Very nice system, which seems to incorporate a lot of great ideas from other systems. (And it is written in Python). Has support from Canonical, the people that support Ubuntu. Documentation is not as great as, say, Darcs or Monotone, though developers are aware of this and thus it is likely that this will be improved. Setting up a "repository" is a piece of cake and its workflow and usage is very, very simple and, at least to me, it seemed very "natural". Cherry-picking works in the way I'd expect (there is an example in my notes on the use of Bazaar).

The email list is very active and helpful and there seems to be a good group of additional contributors (e.g., plugins' authors). Plugins do, in fact, provide a lot of extra functionality, and I particularly enjoy several of them (bzrtools, gannotate, bzrk, show-paths).

Several well known projects are using Bazaar; some of them are closely related to Ubuntu, but others aren't.

My main concerns with Bazaar relate to speed. Bazaar and Mercurial are very, very similar in terms of commands issued, but Mercurial is often much faster (by factors of 5 to 8x in informal tests I did). For me, this is most annoying when branching or clonning to try new things; operations that take 2 seconds with Mercurial can take 15 seconds with Bazaar, and that sometimes upsets my "train of thought". But then looking at the big picture, most of the speed differences are largely irrelevant (I mean, what is time consuming is writing code and debugging; that "bzr commit" takes 2 or 10 seconds is irrelevant at the end of the day). Developers are well aware of speed issues, and most of the work from the current version (0.8) till version 1.0 will deal with improving speed.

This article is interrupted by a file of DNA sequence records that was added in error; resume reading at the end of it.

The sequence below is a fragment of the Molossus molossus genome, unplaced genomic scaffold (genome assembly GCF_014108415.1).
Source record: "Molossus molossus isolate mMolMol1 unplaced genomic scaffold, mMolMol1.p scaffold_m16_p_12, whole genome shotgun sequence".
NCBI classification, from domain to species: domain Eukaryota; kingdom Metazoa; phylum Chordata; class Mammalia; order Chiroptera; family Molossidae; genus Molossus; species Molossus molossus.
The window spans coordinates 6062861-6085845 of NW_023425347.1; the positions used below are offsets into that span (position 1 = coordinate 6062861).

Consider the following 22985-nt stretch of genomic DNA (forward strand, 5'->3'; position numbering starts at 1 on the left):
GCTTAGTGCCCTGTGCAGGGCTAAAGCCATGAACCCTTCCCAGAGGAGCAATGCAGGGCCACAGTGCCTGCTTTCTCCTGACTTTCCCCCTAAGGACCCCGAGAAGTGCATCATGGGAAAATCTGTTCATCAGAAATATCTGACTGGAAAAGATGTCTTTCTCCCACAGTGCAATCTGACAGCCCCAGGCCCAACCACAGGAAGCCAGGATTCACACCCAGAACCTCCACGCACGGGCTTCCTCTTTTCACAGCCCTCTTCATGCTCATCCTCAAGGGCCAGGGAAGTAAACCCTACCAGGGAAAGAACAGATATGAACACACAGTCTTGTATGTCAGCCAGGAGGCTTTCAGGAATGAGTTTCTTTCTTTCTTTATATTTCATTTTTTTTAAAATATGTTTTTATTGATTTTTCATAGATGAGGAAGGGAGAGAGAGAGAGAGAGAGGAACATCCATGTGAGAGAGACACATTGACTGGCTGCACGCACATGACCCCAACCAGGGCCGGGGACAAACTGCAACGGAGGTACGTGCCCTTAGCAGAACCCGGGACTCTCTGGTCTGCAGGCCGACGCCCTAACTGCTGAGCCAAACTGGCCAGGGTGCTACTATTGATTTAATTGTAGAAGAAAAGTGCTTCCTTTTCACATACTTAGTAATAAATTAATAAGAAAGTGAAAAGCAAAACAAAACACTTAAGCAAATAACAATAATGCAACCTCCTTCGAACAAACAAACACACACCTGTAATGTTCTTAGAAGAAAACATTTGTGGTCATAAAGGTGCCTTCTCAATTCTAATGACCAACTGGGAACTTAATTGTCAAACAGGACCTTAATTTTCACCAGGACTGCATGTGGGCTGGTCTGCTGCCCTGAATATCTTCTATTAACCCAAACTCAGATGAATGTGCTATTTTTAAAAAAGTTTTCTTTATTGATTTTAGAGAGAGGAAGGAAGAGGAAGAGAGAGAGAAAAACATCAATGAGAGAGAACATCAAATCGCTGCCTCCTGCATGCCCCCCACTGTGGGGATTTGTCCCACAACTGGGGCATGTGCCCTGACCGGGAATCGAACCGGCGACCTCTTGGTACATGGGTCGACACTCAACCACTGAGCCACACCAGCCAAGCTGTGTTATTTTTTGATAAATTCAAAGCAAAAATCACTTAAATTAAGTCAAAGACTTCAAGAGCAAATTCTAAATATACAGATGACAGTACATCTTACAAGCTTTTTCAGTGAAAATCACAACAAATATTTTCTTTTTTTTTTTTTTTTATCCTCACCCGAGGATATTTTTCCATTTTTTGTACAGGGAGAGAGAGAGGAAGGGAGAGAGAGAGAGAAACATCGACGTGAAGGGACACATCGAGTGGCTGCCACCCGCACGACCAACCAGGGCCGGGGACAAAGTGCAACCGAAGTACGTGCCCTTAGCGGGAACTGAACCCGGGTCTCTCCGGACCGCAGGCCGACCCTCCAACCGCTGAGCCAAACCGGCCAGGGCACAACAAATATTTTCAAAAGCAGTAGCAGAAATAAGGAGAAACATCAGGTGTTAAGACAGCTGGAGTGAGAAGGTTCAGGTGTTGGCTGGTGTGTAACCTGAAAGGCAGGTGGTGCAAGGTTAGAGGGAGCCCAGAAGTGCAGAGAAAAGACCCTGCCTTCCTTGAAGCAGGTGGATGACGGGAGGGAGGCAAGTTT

I finally decided to choose Bazaar. My final contenders were Bazaar and Mercurial. Both have a very similar command set, a similar workflow, and both are intuitive and natural to work with. Both use Python (mercurial also uses some C), and it is very easy to go from one to the other (I often tried the same examples with both, just switching "bzr" and "hg"). The pros for Mercurial were speed, documentation, and help. The big pro for Bazaar was the support for renames. And since renames is something I do often, Bazaar is the system I finally choose.

In case it is of any help, I have prepared some notes on the use of Bazaar ; they are focused on our most common use of bzr, and some sections largely overlap what is available on the Bazaar wiki. Once I fix and eliminate the redundand parts, I'll put these notes in the wiki. Feel free to grab the original rst (reStructuredText) file for this html (but remember to give credit where credit is due).

Other systems

There are many others, but I did not look into them too much. They did not satisfy some of the important requirements for me, or seemed obscure or a pain to work with. Reasons why I did not look further into things such as Arch (including Arch 2.0), Git/Cogito, Arx, Codeville, etc, etc, are well detailed in the links below.


Some links with additional information

These are my bookmarks for revision control.

Date:2006-05-17 (third revision; first version: 2006-05-02).